Joe Biden and Donald Trump face off in first US presidential debate

The CNN Presidential Debate saw disagreements between Joe Biden and Donald Trump on the economy, abortion and their records in office
Jack Quann
Jack Quann

06.36 28 Jun 2024

Share this article

Joe Biden and Donald Trump fac...

Joe Biden and Donald Trump face off in first US presidential debate

Jack Quann
Jack Quann

06.36 28 Jun 2024

Share this article

US President Joe Biden and Donald Trump have faced off in the first debate in the 2024 presidential election campaign.

The format, with each taking turns to speak with their opponent's microphone muted, was designed to prevent a shouting match with both candidates talking over each other.

There was also no studio audience.


The CNN Presidential Debate saw disagreements on the economy, abortion and their records in office.

President Biden answered all night with a hoarse voice - a potential issue for those questioning if he is too old for the job.

The mediators divided the debate in to subjects, beginning with the economy.

Mr Trump claimed that under his presidency the US had the "greatest economy in the history of our country", only stalling when COVID struck.

Joe Biden hit back saying he inherited "an economy that was in freefall".

"The pandemic was so badly handled... the economy collapsed," he said.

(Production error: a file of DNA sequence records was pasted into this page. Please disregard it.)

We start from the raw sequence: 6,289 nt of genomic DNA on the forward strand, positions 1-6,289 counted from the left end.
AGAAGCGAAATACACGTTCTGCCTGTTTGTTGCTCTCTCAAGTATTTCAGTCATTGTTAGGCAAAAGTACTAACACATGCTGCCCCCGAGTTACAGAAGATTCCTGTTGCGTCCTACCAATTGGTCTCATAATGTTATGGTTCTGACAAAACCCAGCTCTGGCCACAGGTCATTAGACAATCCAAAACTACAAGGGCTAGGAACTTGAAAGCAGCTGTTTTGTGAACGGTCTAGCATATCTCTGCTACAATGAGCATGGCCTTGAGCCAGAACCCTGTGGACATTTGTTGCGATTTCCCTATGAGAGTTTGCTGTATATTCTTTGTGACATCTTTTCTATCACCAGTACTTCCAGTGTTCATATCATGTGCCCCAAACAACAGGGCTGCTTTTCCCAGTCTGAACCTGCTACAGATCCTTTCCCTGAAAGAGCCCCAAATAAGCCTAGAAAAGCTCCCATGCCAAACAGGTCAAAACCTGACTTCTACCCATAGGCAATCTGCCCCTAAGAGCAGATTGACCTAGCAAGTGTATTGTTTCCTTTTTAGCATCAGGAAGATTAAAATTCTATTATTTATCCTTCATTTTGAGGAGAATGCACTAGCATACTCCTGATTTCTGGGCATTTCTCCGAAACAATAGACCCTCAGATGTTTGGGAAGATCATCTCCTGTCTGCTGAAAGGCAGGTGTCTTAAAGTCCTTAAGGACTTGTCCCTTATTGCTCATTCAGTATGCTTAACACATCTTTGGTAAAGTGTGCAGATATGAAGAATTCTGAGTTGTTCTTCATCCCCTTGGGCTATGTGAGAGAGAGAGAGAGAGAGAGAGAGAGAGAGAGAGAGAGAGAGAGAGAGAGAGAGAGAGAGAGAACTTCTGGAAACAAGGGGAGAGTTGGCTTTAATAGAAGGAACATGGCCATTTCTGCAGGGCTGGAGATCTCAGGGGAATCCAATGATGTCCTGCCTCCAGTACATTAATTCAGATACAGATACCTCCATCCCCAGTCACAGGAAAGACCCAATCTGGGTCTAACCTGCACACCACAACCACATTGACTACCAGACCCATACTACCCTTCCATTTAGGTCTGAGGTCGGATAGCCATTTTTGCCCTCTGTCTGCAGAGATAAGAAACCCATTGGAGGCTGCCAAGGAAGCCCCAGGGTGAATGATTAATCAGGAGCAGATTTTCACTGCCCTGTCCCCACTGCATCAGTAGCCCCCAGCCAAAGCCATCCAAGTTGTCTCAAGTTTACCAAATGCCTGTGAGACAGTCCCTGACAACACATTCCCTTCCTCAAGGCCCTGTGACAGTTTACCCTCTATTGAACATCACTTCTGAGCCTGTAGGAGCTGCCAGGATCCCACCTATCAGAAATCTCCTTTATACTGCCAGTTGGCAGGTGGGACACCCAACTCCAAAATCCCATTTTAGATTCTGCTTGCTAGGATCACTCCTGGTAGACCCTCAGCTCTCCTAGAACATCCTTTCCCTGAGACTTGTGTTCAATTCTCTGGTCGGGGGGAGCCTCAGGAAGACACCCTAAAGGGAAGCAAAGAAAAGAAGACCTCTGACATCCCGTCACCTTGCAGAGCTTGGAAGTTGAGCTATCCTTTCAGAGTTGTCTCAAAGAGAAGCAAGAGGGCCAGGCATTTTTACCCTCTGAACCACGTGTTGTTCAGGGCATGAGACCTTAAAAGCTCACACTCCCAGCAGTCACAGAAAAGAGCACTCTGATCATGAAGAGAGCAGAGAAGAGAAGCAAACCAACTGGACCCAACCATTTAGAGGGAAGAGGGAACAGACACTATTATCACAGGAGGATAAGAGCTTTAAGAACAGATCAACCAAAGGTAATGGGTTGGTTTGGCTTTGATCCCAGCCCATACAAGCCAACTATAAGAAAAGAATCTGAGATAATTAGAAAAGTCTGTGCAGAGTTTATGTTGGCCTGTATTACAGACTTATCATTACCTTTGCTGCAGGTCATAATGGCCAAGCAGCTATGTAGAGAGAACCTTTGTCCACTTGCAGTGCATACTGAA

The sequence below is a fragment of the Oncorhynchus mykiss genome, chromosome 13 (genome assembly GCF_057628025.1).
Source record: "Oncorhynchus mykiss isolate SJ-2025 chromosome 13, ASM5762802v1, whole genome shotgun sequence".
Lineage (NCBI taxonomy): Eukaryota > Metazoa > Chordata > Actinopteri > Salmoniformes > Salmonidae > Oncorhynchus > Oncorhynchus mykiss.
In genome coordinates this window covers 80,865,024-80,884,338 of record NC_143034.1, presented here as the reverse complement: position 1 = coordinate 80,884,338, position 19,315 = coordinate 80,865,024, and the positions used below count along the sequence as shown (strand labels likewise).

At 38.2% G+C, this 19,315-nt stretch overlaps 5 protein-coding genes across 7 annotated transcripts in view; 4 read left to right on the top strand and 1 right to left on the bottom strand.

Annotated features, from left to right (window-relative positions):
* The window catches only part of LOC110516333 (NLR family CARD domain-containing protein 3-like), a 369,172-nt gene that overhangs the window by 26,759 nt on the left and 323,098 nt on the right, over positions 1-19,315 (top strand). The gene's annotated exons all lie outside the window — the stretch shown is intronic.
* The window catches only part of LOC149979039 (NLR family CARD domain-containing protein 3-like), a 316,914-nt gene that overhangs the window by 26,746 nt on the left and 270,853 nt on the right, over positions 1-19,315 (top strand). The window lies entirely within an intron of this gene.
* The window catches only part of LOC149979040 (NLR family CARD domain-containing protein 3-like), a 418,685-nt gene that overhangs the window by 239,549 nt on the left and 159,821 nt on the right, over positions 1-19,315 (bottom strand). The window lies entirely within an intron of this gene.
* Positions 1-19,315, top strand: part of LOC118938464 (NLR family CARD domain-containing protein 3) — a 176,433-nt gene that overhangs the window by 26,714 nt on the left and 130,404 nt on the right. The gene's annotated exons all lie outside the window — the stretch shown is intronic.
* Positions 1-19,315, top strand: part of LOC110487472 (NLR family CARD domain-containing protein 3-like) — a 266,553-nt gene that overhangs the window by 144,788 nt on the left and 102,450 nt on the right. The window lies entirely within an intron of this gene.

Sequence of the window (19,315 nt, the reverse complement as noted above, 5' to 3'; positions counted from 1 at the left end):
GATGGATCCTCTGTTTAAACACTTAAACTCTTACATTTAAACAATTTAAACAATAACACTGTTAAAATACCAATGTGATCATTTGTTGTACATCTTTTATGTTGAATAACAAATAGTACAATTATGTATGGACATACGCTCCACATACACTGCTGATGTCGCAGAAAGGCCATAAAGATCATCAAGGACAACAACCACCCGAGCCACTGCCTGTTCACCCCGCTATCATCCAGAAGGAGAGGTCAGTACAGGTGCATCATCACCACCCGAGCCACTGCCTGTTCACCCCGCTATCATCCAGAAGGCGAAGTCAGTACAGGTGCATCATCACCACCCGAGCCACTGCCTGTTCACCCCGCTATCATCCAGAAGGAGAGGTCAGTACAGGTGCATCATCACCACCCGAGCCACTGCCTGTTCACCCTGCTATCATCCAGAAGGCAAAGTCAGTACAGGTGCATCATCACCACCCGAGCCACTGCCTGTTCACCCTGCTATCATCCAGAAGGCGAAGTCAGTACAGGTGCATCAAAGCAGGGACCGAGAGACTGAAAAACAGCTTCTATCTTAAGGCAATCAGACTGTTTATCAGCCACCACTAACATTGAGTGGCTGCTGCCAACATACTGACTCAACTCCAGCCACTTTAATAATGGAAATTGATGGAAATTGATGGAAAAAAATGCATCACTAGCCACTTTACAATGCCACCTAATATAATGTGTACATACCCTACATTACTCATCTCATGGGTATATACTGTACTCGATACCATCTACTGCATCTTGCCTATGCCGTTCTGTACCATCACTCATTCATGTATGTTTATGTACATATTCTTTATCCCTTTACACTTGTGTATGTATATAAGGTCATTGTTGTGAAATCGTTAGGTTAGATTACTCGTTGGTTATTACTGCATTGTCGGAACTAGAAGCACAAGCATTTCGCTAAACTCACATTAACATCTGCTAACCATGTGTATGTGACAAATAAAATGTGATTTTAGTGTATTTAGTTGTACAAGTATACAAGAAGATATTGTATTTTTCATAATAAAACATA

"What we had to do is try to put things back together again. That's exactly what we began to do."


On the issue of abortion, Mr Biden described the decision to overturn Roe v Wade as horrendous.

"It's been a terrible thing what you've done," he told Trump.

For his part the former president said it was right for individual states to decide policy on abortion.


Next came immigration, previously something of a "trump" card for the former president.

Mr Biden was asked about his record.

"The Border Patrol endorsed me, endorsed my position," he said, before turning on Mr Trump.

"He was separating babies from mothers, putting them in cages, making sure that the families are separated [when he was in office]," he said.

Mr Trump responded: "We have the largest number of terrorists coming into our country right now."

"That's simply not true," Mr Biden said.

"There's no data to support what he said, once again, he's exaggerating. He's lying."